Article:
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Claire Rechichi, Brian Dawson and Carmel Goodman

Some reports suggest variation in physiological responses and athletic performance, for female athletes at specific phases of the menstrual cycle. However, inconsistent findings are common due to the inappropriate verification of menstrual cycle phase, small subject numbers, high intra- and interindividual variability in estrogen and progesterone concentration, and the pulsatile secretion of these hormones. Therefore, the oral contraceptive (OC) cycle may provide a more stable environment in which to evaluate the acute effect of reproductive hormones on physiological variables and exercise performance. To date, most of the OC research has compared differences between OC use and nonuse, and few researchers have examined within-cycle effects of the OC. It is also apparent that OC use is becoming far more prevalent in athletes; hence the effect of the different exogenous and endogenous hormonal profiles on athletic performance should be investigated. Research to date identifies potential for variation in aerobic performance, anaerobic capacity, anaerobic power and reactive strength throughout an OC cycle. The purpose of this review is to present and evaluate the current literature on the physiology of exercise and athletic performance during the OC cycle.

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Andrew Thomas, Brian Dawson and Carmel Goodman

Purpose:

The purpose of the study was to determine the reliability of yo-yo intermittent recovery test (yo-yo) scores and their degree of association with a 20-m shuttle run (20MSR) and VO2max values.

Methods:

Subjects were elite (Australian Football League [AFL], n = 23), state-level (hockey, n = 15, and cricket, n = 27), and recreational team-sport players (n = 33). All performed a 20MSR and the yo-yo at either level 1 (recreational and state level) or level 2 (AFL). A recreational subgroup (n = 19) also performed a treadmill VO2max test.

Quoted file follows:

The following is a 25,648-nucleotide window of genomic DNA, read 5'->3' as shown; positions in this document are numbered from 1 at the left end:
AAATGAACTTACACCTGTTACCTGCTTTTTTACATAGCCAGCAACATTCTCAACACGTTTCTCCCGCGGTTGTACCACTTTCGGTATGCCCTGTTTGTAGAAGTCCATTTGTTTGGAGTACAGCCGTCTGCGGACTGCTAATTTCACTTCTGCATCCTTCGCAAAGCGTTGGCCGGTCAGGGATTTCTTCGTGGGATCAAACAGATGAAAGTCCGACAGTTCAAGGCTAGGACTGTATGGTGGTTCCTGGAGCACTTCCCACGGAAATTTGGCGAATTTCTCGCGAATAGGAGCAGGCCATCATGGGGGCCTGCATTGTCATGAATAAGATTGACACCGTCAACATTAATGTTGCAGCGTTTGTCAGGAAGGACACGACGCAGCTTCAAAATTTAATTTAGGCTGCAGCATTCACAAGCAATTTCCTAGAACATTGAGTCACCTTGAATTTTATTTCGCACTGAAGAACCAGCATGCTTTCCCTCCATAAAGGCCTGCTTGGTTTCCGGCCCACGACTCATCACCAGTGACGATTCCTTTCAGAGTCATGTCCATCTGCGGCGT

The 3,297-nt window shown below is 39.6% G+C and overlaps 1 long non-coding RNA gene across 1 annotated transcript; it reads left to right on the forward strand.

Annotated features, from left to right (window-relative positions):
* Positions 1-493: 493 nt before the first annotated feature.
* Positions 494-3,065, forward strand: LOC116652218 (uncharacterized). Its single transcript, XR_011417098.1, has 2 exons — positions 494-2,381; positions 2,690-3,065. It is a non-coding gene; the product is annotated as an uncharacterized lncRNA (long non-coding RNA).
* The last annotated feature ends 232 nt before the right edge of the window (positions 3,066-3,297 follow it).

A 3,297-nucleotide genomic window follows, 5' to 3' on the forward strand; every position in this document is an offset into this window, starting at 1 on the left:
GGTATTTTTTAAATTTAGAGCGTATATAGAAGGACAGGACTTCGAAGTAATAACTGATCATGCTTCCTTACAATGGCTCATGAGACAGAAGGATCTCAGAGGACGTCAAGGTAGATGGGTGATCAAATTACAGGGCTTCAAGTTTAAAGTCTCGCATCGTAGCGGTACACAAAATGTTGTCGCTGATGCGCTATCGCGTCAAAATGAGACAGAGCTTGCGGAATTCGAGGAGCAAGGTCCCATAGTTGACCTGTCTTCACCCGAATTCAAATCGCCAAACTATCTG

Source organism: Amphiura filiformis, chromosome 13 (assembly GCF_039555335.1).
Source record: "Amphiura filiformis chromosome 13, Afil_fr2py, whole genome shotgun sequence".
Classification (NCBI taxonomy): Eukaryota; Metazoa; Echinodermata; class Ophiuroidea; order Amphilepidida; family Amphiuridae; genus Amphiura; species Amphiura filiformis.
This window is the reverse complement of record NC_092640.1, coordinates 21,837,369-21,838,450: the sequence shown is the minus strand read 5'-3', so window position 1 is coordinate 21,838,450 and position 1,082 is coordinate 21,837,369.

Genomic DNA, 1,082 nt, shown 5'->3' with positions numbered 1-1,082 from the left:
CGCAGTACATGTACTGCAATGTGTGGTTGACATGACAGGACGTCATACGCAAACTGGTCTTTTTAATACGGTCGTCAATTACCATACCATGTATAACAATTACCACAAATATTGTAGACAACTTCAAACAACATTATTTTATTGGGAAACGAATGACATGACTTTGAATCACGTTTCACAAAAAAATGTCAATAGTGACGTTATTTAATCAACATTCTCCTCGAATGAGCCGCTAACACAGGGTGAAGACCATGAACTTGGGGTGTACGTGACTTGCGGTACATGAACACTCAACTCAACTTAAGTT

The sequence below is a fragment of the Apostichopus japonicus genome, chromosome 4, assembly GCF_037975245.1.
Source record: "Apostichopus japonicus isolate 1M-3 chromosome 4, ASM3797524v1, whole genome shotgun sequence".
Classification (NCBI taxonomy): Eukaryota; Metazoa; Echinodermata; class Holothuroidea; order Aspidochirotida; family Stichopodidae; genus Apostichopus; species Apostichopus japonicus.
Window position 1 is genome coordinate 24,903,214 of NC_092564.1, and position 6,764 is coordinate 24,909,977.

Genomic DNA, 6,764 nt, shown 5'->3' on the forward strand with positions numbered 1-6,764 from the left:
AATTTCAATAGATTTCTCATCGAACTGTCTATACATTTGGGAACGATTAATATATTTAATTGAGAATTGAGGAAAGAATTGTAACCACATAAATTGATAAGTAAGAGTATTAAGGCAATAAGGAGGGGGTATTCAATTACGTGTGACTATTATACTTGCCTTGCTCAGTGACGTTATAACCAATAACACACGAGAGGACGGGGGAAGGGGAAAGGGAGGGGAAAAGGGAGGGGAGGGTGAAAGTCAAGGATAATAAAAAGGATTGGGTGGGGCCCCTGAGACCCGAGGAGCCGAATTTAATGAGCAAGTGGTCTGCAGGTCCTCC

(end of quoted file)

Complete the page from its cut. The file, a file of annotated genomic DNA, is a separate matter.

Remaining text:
Results:

Test–retest results found the yo-yo (levels 1 and 2) to be reliable (ICC = .86 to .95). The 20MSR and yo-yo level 1 scores correlated (P < .01) in the recreational (r = .81 to .83) and state-level groups (r = .84 to .86), and 20MSR and yo-yo level 2 scores, in the elite (r = .86) and recreational groups (r = .55 to .57). The VO2max and yo-yo level 1 scores in the recreational group correlated (P < .01, r = .87), but no association was found with yo-yo level 2 (r = .40 to .43, non significant).

Conclusions:

We conclude that level 1 (recreational and state level) and level 2 (elite) yo-yo scores were both strongly associated with 20MSR scores and VO2max (level 1: recreational subjects only). The yo-yo appears to measure aerobic fitness similarly to the 20MSR but may also be used as a field test of the ability to repeat high-intensity efforts.

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David Preen, Brian Dawson, Carmel Goodman, John Beilby and Simon Ching